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Research Papers

Research: Medical Complications

Research: Etiology

Research: The Maudsley Method/FBT

Research: Early Intervention

  • The relevance of body weight in the medium-term to long-term course of adolescent anorexia nervosa. Findings from a multisite studyfrom the International Journal of Eating Disorders, January 2009. "Higher BMI prior to onset of AN, higher BMI at first discharge, and lower age at first admission predicted a normal BMI (>17.5) at follow-up in a model of logistic regression."
  • The case for early intervention in anorexia nervosa: theoretical exploration of maintaining factors  from The British Journal of Psychiatry, July 2011 "Moreover, the group with an onset in adolescence but who had been ill for over 3 years had a poor response to both family and individual therapy, suggesting that unless effective treatment is given within the first 3 years of illness onset, the outcome is poor."
  • Early identification and treatment of eating disorders: prodrome to syndrome  from Early Intervention in Psychiatry
    Volume 1, Issue 1, pages 27–39, February 2007 "The onset of eating disorder psychopathology is most common in the adolescent age group with acute psychopathology perhaps less intractable in these young patients. However, the maintenance of dysfunctional eating patterns over time appears to increase the likelihood for chronicity to develop. With chronicity appearing to be a reliable predictor for poor outcome, prevention through early intervention in younger age groups would likely lead to better outcomes with the prevention of chronicity as a key goal."
  • Early intervention in eating disorders: a parent group approach. Early Interv Psychiatry. 2012 Nov;6(4):357-67. doi: 10.1111/j.1751-7893.2012.00373.x. Epub 2012 Jul 3.  "Early intervention in eating disorders (EDs) has been a neglected area. Peak onset is in adolescence, suggesting that early intervention should include parents. We synthesize findings from five key theoretical domains, and present pilot data from a phase-specific early intervention for new onset EDs in young people."

Research: Malnutrition and Re-feeding

Research: AN Outcome Predictors

The following factors seem to predict better recovery rates for patients with Anorexia Nervosa:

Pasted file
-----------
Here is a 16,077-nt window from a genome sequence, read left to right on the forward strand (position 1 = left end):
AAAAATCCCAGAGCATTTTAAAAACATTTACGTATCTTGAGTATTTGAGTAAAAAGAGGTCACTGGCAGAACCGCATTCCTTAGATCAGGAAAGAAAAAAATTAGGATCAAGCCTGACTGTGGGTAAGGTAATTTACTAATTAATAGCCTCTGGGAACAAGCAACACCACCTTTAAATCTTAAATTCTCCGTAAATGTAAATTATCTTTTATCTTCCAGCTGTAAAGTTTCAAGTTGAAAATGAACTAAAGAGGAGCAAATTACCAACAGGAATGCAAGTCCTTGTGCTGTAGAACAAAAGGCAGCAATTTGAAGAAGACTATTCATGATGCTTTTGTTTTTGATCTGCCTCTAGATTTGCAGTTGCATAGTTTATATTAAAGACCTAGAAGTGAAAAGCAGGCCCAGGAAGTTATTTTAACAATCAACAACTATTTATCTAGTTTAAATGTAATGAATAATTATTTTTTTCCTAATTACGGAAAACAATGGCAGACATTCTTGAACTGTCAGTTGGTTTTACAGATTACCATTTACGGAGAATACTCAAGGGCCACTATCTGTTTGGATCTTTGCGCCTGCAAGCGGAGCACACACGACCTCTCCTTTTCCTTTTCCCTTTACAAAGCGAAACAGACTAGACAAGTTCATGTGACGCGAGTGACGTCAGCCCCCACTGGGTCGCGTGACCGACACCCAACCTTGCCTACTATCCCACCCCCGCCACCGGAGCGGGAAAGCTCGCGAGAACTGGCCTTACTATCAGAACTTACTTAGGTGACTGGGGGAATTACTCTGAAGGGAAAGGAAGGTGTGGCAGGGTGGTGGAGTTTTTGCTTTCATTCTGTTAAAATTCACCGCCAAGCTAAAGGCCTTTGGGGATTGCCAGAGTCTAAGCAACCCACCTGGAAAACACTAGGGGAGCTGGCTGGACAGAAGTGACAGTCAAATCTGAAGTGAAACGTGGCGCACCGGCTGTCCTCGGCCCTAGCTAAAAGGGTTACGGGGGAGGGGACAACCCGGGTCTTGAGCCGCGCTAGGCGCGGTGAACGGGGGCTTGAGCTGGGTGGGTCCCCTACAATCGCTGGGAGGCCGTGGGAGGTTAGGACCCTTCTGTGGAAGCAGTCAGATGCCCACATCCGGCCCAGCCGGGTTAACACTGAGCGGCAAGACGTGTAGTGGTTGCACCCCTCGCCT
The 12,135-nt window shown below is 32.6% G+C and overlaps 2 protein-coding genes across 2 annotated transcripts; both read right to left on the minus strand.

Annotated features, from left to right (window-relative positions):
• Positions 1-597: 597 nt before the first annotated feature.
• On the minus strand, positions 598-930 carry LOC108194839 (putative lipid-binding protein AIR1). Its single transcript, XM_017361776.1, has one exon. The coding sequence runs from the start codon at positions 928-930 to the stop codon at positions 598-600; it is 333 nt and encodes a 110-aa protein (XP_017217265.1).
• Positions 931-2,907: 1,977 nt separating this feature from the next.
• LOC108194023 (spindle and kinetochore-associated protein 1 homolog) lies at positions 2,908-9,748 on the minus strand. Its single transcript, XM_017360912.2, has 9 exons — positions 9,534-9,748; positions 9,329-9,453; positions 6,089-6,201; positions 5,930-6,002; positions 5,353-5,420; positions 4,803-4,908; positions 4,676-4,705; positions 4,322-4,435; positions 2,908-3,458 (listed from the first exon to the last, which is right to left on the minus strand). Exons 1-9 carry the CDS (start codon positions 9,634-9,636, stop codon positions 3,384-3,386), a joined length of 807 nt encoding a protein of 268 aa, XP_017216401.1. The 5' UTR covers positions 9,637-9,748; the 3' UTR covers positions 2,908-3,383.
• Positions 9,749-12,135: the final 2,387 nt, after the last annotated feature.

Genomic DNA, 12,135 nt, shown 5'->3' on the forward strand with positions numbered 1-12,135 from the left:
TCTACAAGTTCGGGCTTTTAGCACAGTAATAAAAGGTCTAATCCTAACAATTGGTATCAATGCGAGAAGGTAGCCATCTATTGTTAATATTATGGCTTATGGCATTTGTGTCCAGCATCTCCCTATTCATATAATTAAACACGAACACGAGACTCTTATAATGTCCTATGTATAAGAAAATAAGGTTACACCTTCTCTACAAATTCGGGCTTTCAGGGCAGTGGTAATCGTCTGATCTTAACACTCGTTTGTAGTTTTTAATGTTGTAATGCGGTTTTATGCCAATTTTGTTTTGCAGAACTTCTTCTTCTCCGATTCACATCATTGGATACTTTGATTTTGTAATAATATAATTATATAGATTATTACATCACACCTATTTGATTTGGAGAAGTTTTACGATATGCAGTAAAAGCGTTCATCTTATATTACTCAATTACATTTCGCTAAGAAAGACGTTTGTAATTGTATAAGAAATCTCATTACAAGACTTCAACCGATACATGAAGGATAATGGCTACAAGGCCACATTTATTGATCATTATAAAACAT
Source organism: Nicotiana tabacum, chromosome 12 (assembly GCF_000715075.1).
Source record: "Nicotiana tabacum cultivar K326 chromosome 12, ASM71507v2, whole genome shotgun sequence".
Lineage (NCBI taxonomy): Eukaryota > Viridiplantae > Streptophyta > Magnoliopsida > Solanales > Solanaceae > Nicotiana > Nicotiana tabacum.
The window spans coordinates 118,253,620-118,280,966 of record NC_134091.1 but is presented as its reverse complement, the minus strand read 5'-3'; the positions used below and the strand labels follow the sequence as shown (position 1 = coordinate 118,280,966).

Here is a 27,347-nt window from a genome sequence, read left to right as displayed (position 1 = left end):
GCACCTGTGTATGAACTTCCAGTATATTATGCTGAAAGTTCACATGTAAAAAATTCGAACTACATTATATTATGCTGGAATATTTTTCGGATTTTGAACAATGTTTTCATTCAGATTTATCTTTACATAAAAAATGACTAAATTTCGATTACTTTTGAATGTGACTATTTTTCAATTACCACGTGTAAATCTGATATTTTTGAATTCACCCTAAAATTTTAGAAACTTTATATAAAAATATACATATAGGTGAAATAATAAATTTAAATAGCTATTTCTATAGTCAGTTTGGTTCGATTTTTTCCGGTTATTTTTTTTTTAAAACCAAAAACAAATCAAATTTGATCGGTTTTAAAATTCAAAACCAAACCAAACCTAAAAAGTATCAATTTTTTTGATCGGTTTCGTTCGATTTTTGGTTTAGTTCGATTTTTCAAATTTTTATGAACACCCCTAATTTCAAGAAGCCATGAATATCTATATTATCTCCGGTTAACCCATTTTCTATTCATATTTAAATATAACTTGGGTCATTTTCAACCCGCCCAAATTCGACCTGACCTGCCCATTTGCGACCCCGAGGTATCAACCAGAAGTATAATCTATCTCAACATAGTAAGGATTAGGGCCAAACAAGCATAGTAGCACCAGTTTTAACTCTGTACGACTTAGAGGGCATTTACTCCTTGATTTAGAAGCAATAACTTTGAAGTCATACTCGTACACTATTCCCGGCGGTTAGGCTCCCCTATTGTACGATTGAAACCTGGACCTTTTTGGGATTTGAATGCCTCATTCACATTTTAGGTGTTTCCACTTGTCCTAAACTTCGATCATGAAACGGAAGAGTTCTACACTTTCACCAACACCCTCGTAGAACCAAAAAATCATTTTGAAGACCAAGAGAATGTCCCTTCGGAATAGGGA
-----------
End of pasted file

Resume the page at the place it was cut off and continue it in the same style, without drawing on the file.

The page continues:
Research: EDs and Sports

  • Sport and Eating Disorders - Understanding and Managing the Risks, A. Currie, MD, Asian J Sports Med. June 2010
  • Prevalence of eating disorders in elite athletes is higher than in the general population, Clin J Sport Med. January 2004
  • The Female Athlete Triad: An Emerging Role for Physical Therapy, P. Papanek, J Orthop Sports Phys Ther. 2003, "Briefly, when coupled with inadequate nutrition, the high caloric expenditure of exercise training results in a sustained negative caloric balance or low energy availability, which is exquisitely sensed by the hypothalamus, initiating a complex neuroendocrine adaptive cascade. This cascade is associated with changes in the hypothalamic-pituitary-ovarian axis, such that estrogen levels are decreased, resulting in reproductive dysfunction that may include amenorrhea, oligomenorrhea, or anovulation. Low estrogen in otherwise young healthy women, like menopause, is associated with decreased bone mineral density and increased risk of fractures. The triad is not an inevitable consequence of participation in sports or physical activity at any level, however, exercise may contribute to the disruption of caloric balance."

Research: Maintaining Factors

Research: Resistance to Treatment

  • Treatment of Anorexia Nervosa against the Patient’s Will: Ethical Considerations
    by Tomas J. Silber, MD Reproduced by permission of the American Academy of Pediatrics: Silber TJ. Treatment of anorexia nervosa against the patient's will: ethical considerations. Adolesc Med State Art Rev. 2011;22(2):283-8, x. "The central issue surrounding involuntary treatment is not whether the patient lacks the capacity to consent or refuse treatment but rather the context and relationships involved in quality care. At the end it is always values that underlie and strengthen the good work. These include fundamental respect for the person, even as liberty is restricted; beneficence; and truth telling."
  • Perceived Coercion and Change in Perceived Need for Admission in Patients Hospitalized for Eating Disorders Conclusions: "Nearly half of patients with eating disorders who denied a need for treatment on admission converted to acknowledging that they needed to be admitted within 2 weeks of hospitalization."

Research: Evidence-Based Treatment 

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